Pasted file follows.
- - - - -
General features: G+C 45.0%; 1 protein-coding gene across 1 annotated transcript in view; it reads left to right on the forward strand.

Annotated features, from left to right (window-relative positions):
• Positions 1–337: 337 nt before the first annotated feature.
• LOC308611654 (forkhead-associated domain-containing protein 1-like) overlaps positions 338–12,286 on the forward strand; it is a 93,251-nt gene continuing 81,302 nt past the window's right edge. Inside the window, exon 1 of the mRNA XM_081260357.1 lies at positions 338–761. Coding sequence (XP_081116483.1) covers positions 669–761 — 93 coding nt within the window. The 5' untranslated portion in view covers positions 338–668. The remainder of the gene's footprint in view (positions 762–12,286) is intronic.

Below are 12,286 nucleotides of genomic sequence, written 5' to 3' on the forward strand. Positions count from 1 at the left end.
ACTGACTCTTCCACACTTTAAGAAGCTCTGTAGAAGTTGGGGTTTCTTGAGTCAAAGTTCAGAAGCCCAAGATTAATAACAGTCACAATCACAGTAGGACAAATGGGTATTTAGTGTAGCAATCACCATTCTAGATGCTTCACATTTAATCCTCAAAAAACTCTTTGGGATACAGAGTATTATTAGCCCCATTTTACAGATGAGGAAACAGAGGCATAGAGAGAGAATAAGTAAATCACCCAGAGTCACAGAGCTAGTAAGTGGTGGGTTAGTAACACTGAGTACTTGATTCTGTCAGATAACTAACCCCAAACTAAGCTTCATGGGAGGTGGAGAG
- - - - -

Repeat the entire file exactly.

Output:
General features: G+C 45.0%; 1 protein-coding gene across 1 annotated transcript in view; it reads left to right on the forward strand.

Annotated features, from left to right (window-relative positions):
• Positions 1–337: 337 nt before the first annotated feature.
• LOC308611654 (forkhead-associated domain-containing protein 1-like) overlaps positions 338–12,286 on the forward strand; it is a 93,251-nt gene continuing 81,302 nt past the window's right edge. Inside the window, exon 1 of the mRNA XM_081260357.1 lies at positions 338–761. Coding sequence (XP_081116483.1) covers positions 669–761 — 93 coding nt within the window. The 5' untranslated portion in view covers positions 338–668. The remainder of the gene's footprint in view (positions 762–12,286) is intronic.

Below are 12,286 nucleotides of genomic sequence, written 5' to 3' on the forward strand. Positions count from 1 at the left end.
ACTGACTCTTCCACACTTTAAGAAGCTCTGTAGAAGTTGGGGTTTCTTGAGTCAAAGTTCAGAAGCCCAAGATTAATAACAGTCACAATCACAGTAGGACAAATGGGTATTTAGTGTAGCAATCACCATTCTAGATGCTTCACATTTAATCCTCAAAAAACTCTTTGGGATACAGAGTATTATTAGCCCCATTTTACAGATGAGGAAACAGAGGCATAGAGAGAGAATAAGTAAATCACCCAGAGTCACAGAGCTAGTAAGTGGTGGGTTAGTAACACTGAGTACTTGATTCTGTCAGATAACTAACCCCAAACTAAGCTTCATGGGAGGTGGAGAG